Monday, October 26, 2009

Conflict Trigger Mitigation and Avoidance

Here's the scenario:
  1. Person A wants to talk with Person B about something, and does so.
  2. But the way that Person A raises, or discusses, the issue unintentionally triggers* Person B.
  3. Person B, having just been triggered, reacts in a way that unintentionally triggers Person A.
  4. Person A, having just been triggered, reacts in a way that unintentionally re-triggers Person B.
  5. Person B, having just been triggered - and re-triggered - in a matter of moments, reacts in a way that unintentionally re-triggers Person A.
  6. Tensions and exasperations peak, for *both* Persons A and B - individually, and collectively.
  7. Any ability for Person A or Person B to engage in a meaningful or constructive way, at this point, has been lost.

Or maybe, it goes like this:

  1. Person B wants to talk with Person A about something, and does so.
  2. But the way that Person B raises, or discusses, the issue unintentionally triggers* Person A.
  3. Person A, having just been triggered, reacts in a way that unintentionally triggers Person B.
  4. Person B, having just been triggered, reacts in a way that unintentionally re-triggers Person A.
  5. Person A, having just been triggered - and re-triggered - in a matter of moments, reacts in a way that unintentionally re-triggers Person B.
  6. Tensions and exasperations peak, for *both* Persons B and A - individually, and collectively.
  7. Any ability for Person B or Person A to engage in a meaningful or constructive way, at this point, has been lost.

Likely both scenarios turn into one, big, round-and-round, ongoing, mess-of-a conflict.

Now keep in mind, no one actually has to be at fault here - Person A (or B) can be triggered just because Person B (or A) did, said, or even just *wore* something that reminded Person A (or B) of a trigger-worthy something/someone in his/her past. It's all very Pavlovian, for you Classical Conditioning fans out there. The point is, though, that triggers can be triggered for reasons totally unrelated to the "triggeree".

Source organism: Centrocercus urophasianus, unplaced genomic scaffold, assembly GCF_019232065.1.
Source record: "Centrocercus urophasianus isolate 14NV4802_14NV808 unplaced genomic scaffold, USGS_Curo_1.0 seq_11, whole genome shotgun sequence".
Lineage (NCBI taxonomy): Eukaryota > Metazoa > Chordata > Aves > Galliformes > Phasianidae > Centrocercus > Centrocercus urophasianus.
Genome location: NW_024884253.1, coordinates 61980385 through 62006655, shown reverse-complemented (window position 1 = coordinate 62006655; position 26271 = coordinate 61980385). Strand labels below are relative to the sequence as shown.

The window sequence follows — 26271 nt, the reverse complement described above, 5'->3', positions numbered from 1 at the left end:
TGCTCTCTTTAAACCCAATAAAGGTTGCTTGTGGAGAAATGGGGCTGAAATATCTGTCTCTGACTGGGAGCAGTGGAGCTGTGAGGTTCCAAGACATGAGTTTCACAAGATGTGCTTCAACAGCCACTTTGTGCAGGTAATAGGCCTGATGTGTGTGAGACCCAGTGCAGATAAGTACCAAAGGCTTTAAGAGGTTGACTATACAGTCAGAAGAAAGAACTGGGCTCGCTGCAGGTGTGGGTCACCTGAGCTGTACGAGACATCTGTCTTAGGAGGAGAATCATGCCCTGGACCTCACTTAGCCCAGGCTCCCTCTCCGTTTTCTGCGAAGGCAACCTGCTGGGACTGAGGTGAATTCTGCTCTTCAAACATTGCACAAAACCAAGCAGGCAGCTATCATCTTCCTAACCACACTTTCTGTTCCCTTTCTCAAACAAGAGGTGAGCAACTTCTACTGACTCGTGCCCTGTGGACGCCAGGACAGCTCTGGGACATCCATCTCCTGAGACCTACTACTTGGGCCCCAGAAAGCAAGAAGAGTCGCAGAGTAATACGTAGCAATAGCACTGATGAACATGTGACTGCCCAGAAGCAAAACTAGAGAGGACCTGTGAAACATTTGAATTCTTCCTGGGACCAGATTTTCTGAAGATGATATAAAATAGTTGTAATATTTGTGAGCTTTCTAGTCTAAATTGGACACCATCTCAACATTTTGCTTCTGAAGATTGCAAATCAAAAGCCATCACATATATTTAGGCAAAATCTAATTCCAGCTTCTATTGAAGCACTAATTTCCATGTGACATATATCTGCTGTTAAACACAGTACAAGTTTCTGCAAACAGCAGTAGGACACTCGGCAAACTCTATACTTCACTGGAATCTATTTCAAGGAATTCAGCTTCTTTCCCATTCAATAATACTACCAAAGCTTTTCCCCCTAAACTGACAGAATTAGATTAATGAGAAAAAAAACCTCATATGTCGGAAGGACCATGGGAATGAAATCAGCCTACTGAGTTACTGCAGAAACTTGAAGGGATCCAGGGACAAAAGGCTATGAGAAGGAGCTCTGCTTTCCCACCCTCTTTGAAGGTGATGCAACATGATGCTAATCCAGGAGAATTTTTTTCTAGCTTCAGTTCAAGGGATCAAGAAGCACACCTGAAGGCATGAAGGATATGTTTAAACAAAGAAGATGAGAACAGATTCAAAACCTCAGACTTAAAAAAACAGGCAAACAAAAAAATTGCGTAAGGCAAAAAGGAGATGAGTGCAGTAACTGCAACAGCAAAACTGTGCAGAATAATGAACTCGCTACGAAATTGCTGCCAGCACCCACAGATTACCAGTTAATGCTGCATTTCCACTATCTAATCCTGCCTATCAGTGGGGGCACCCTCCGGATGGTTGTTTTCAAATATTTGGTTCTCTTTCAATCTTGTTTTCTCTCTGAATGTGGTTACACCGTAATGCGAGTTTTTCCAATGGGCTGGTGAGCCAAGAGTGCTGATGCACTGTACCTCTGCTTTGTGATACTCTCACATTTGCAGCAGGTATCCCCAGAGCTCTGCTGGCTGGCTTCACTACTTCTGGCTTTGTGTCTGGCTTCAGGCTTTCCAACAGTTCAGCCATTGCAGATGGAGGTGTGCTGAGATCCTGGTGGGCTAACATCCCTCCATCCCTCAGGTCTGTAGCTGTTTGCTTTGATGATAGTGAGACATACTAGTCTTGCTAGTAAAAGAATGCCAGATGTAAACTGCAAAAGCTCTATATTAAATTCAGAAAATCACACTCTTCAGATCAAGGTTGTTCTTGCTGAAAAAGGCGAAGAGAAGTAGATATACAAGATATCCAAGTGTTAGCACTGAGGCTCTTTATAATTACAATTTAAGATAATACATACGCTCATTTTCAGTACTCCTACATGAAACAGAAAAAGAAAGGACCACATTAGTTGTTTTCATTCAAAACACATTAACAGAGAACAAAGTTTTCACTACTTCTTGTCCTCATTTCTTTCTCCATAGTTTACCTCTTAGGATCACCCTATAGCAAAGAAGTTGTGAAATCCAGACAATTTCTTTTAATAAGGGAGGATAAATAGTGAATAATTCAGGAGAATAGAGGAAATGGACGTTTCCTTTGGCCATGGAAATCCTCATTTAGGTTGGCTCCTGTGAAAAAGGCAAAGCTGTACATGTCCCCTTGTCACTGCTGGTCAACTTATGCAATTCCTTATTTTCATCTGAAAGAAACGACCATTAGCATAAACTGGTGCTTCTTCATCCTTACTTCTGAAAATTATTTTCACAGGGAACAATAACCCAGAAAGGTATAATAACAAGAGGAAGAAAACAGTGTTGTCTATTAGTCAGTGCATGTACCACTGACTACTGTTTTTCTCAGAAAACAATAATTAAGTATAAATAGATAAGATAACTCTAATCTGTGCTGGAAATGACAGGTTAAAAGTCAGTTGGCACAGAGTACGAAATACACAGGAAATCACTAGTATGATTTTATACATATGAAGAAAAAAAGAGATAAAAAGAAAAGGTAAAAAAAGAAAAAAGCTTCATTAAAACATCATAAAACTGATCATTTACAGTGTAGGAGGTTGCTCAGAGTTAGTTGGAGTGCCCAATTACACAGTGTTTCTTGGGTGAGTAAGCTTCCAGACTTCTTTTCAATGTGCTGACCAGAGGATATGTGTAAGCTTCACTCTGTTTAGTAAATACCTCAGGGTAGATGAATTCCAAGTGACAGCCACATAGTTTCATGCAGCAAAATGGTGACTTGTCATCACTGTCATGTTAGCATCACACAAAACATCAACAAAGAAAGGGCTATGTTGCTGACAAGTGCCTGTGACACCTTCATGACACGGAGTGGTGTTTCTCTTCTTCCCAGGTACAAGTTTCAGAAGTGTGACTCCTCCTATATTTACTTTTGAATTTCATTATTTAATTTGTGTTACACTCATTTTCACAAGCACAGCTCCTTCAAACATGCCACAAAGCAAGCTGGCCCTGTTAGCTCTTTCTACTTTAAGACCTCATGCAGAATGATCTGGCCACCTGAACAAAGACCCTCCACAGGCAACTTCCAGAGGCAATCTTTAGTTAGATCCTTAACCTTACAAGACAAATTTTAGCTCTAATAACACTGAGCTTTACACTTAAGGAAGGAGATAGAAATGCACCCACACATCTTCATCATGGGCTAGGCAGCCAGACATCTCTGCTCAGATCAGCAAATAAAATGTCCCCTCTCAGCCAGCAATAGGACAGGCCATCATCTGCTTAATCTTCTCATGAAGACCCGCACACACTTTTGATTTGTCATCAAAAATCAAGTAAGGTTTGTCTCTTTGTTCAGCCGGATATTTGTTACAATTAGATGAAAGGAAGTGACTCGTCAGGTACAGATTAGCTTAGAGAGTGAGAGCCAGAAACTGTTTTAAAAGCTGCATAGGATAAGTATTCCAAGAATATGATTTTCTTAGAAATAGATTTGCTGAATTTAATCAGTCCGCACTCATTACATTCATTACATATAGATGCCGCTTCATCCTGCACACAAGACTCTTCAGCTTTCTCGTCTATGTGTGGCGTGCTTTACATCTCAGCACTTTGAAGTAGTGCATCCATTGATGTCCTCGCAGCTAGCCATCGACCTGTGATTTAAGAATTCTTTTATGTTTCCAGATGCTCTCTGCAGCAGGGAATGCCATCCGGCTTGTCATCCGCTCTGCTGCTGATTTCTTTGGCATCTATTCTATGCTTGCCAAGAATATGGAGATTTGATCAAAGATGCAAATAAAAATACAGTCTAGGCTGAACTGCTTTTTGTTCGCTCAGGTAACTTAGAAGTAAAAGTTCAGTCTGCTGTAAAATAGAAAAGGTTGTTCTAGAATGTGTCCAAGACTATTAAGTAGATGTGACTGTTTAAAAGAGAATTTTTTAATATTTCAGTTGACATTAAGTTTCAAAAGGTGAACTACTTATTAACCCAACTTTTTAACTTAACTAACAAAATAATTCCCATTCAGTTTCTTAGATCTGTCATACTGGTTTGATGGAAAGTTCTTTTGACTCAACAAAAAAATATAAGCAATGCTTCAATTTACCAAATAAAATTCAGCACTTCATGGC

But, if Persons A and B can get more "consciously aware" of this whole triggers-triggering-triggers thing, they will likely WANT to work, in true partnership - yes, in TRUE partnership -, on:

  1. Trigger Mitigation - that is, helping each other to UN-trigger more quickly and effectively, should they inadvertently trigger, or be triggered by, each other;
  2. Trigger Avoidance - that is, helping each other to NOT trigger, or be triggered by, each other, nearly as often in the future.

Not to sound sales-y about it, but coaching (along with a Conflict Dynamics Profile (CDP) Assessment) is an excellent way help someone better understand his/her own triggers, how they may be unknowingly triggering others, and how to better manage these conflict dynamics.

So if you and someone - or someone and someone else you know - are in seemingly constant conflict with each other, there very well might be something we can all do about it to make things better.

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*Triggers --> Whatever causes one's fight/flight instinct to suddenly, and dramatically, engage.

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